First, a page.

The Digital Citizen AUP for younger students – feedback please

As part of the work I am doing on Digital Citizenship I have taken the six facets of the digital citizen, which was designed for a senior school and adult audience, and adapted them for a younger audience. The original facets are:

  • Respect yourself
  • Protect yourself
  • Respect others
  • Protect others
  • Respect Intellectual property
  • Protect Intellectual property

See AUP –

See The Digital Citizen –

Here is the younger version. I would appreciate comments and feedback – target audience: Middle Years students, 10-13 years old. As with other materials once I have refined this I will post it on the Edorigami wiki under a creative commons share and share-alike agreement

Digital Citizenship

This is a Digital citizenship outline for Middle Years Students.


A citizen is a person who upholds and respects the laws of their country but also acts in an appropriate way. They respect moral and ethical guidelines and behaviours. They show care and concern for themselves, their neighbours and other people. The citizen respects other peoples property and expects others to do the same for them.

The Digital citizen applies the same rules to the cyberworld. A digital citizen is a person who obeys the legal rules about using digital technologies and also acts with respect and care for themselves, others and property. They expect the same repect to be shown to them.

There are three key parts to digital citizenship. They are:

  1. Looking after yourself

  2. Looking after other people

  3. looking after property

1. Looking after yourself:

  • Choosing online names that are suitable and respectful.

  • Only inviting people you actually know in the real world to be your friends in online world.

  • Only visiting sites that are appropriate. Respecting the rules that websites have about age. Some sites are only for adults. If you would not show the website to you parents or grandparents then its inappropriate.

  • Setting your privacy settings so that only the people you know can see you and your information

  • Only putting online information that is appropriate and posting pictures that suitable. Not everyone seeing your profile or pictures will be friendly.

  • Always reporting anything that makes you feel uncomfortable or unhappy.

  • Talking to trusted adults, like your parents and teachers about your online experiences, the good ones and the bad ones.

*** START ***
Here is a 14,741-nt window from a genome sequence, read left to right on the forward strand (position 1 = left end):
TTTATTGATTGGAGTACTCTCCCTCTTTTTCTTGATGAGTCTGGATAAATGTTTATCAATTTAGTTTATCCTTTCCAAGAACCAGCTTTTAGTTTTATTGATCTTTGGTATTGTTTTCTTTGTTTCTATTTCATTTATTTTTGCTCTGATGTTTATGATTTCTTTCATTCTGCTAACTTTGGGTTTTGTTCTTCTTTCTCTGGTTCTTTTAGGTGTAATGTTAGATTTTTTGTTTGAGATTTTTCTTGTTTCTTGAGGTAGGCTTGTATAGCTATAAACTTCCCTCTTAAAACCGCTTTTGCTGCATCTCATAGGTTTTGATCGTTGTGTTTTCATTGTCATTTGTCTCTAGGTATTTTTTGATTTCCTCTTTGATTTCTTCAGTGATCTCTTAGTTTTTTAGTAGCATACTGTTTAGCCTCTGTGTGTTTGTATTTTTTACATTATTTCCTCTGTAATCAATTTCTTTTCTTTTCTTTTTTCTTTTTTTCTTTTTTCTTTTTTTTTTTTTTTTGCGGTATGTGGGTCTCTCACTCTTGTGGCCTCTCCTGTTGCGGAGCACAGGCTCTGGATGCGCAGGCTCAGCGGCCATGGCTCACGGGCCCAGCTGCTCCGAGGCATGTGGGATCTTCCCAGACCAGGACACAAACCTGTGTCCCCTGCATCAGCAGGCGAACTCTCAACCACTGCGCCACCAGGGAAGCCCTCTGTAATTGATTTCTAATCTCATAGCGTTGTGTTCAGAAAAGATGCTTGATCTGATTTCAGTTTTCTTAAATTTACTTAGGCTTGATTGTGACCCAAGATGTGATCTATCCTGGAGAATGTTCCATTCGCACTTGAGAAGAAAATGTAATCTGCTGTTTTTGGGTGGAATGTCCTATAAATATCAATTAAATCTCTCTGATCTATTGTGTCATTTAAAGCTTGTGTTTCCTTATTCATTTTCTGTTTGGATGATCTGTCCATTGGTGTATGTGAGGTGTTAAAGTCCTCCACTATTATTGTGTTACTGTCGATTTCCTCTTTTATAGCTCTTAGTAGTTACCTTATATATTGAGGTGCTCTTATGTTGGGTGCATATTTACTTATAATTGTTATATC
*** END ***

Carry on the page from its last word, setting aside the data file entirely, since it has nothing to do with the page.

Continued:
2. Looking after others:

  • By showing you care by not flaming other people or forwarding messages that are unkind or inappropriate.

  • By not getting involved in conversations that are unkind, mean or bullying.

  • By reporting any conversations you see that are unkind, mean or bullying. If they were talking about you and you would not like it, then its inappropriate.

  • Some websites are disrespectful because they show people behaving inappropriately, are racist or unkind. Show your respect for other by avoiding these sites. If you visit one by accident, close it and tell your teacher or an adult.

  • Show respect for other privacy by not trying to get into their private spaces, by not stalking them or copying their pictures.

3. Looking after property

  • by not stealing other people property. Its easy to download music, games and movies, but piracy (downloading media that you have not bought) is just the name given to stealing online.

  • by not sharing the music, movies, games and other software that you own with other people.

  • by checking that the information you are using is correct. Anyone can say anything on the web, you need to check that the research is correct by using reliable sites. If in doubt ask your teacher.

  • by looking after other people’s websites, acting appropriately when visiting them, not making changes or vandalising them and reporting any damage that you find.

4 thoughts on “The Digital Citizen AUP for younger students – feedback please

  1. Pingback: Langwitches Blog » links for 2010-05-11

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  3. Thanks for this, I am blogging with my year 5 students and finding it a fabulously authentic way to bring cyber safety into the classroom. I am though interested in just how much personal information it is appropriate to reveal, after all my students are 10 and I am feeling that in the current climate of angst about facebook privacy that perhaps personal photographs are not appropriate?
    I will share your ideas with my class.

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